Parisian Literary Salon

creating community through reading and discussing literature

St. Francis & the Sow to Unaccomodated Man

Filed under: Poetry & Musings — literarysalon at 10:42 am on Sunday, October 2, 2005

3. St Francis & The Sow
by Galway Kinnell
The bud
Stands for all things,
Even those things that don’t flower,
For everything flowers, from within, of self-blessing;
Though sometimes it is necessary
To reteach a thing its loveliness
To put a hand on its brow
Of the flower
And retell it in words and in touch
It is lovely
Until it flowers again from within, of self-blessing;
As St. Francis
Put his hand on the creased forehead
Of the sow, and told her in words and touch
Blessings of the earth on the sow, and the sow
Began remembering all down her thick length,
From the earthen snout all the way
through the fodder and slops to the spiritual curl of
the tail,
from the hard spines spiked out from the spine
down through the great broken heart
to the blue milken dreaminess spurting and shuddering
from the fourteen teats into the fourteen mouths sucking
and blowing beneath them:
the long, perfect loveliness of sow.

From A Reader’s guide to James Joyce by William York Tindall (Noonday Press, NYC, 1959) :
“Joyce’s problem then, was not only how to make a work of art from moral matter but, making the particular universal, how to suggest all youth, all loneliness, all desire. Stephen’s inscription on the flyleaf of his geography book provides a clue: “Stephen Dedalus” it begins, then proceeding through class, school, town, country, continent, it ends with “the World, The Universe.” Joyce told a friend: “If I can get to the heart of Dublin, I can get to the heart of all the cities of the world. In the particular is contained the universal.”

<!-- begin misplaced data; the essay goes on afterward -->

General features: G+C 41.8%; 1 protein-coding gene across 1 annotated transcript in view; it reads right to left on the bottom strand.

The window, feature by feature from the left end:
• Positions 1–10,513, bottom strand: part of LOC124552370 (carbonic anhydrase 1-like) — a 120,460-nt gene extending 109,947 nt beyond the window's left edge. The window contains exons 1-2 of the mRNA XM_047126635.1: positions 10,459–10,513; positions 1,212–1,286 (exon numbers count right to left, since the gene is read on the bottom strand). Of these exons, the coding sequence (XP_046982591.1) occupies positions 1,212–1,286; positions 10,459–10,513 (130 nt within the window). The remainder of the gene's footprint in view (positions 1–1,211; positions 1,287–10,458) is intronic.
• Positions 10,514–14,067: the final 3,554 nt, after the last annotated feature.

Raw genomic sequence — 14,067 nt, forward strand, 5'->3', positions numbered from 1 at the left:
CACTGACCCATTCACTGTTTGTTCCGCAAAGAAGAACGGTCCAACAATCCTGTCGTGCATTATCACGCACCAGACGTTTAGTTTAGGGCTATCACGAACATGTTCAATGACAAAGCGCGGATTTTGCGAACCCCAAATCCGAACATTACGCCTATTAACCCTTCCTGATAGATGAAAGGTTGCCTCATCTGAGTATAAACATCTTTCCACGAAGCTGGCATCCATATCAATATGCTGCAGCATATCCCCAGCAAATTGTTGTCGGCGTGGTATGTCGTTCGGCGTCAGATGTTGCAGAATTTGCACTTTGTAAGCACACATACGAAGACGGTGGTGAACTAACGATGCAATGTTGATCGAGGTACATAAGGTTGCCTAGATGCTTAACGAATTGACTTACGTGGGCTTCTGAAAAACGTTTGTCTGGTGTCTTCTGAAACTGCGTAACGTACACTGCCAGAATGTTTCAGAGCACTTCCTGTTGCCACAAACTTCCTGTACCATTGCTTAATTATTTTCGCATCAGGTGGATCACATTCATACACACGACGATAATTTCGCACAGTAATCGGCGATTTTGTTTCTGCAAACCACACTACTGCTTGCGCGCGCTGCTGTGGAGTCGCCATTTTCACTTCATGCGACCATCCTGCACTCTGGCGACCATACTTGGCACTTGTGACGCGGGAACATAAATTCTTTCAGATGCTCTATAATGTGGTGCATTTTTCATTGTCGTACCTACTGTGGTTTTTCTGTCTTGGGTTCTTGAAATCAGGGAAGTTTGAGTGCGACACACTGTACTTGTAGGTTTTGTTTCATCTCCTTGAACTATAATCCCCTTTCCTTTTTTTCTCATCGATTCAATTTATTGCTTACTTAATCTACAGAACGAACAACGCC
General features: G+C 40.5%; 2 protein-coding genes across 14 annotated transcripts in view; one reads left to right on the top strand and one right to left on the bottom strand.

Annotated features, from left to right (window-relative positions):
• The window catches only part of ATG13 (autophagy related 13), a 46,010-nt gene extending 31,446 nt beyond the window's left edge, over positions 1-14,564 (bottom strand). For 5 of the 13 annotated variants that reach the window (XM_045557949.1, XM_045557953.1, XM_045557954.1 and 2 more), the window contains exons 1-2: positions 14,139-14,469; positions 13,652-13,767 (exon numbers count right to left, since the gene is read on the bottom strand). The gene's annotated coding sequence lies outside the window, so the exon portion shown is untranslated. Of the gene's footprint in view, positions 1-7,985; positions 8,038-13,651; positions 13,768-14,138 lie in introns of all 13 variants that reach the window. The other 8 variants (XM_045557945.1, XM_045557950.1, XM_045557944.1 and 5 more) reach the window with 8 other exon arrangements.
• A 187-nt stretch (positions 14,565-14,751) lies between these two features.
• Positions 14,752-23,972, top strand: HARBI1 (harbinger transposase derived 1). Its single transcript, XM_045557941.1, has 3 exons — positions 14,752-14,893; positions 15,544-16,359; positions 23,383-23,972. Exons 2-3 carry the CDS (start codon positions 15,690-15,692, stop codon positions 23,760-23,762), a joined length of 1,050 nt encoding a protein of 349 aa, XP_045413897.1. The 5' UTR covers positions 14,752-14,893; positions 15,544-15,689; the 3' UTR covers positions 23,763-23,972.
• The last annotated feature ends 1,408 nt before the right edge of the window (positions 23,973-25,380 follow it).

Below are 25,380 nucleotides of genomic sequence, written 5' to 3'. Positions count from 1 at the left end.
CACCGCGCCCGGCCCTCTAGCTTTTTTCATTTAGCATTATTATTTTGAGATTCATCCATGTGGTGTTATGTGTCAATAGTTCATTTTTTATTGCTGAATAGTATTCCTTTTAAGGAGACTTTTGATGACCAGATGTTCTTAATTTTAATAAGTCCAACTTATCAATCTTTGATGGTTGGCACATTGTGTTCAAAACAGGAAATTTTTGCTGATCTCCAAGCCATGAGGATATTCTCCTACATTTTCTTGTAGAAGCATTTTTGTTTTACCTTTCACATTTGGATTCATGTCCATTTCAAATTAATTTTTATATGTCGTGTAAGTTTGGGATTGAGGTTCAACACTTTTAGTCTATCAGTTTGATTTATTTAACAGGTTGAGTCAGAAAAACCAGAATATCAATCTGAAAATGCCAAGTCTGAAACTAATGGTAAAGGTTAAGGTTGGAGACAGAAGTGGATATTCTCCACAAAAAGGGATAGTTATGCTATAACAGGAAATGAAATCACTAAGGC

Tindall, pg. 73

From King Lear, Act III, sc. iv, lines 96-103

Lear: Why, thou wert better in thy grave than to answer with
thy uncovered body this extremity of the skies. Is man no
more than this? Consider him well. Thou owest the worm no
silk, the beast no hide, the sheep no wool, the cat no per-
fume. Ha! Here’s three on ‘s (of us) are sophisticated. Thou art the
thing itself; unaccomodated man is no more but such a
poor, bare, forked animal as thou art. Off, off, you lendings!
Come, unbutton here. {Tearing off his clothes}

What you can you weave out of these pieces? How might they reflect on each other, building in an idea?

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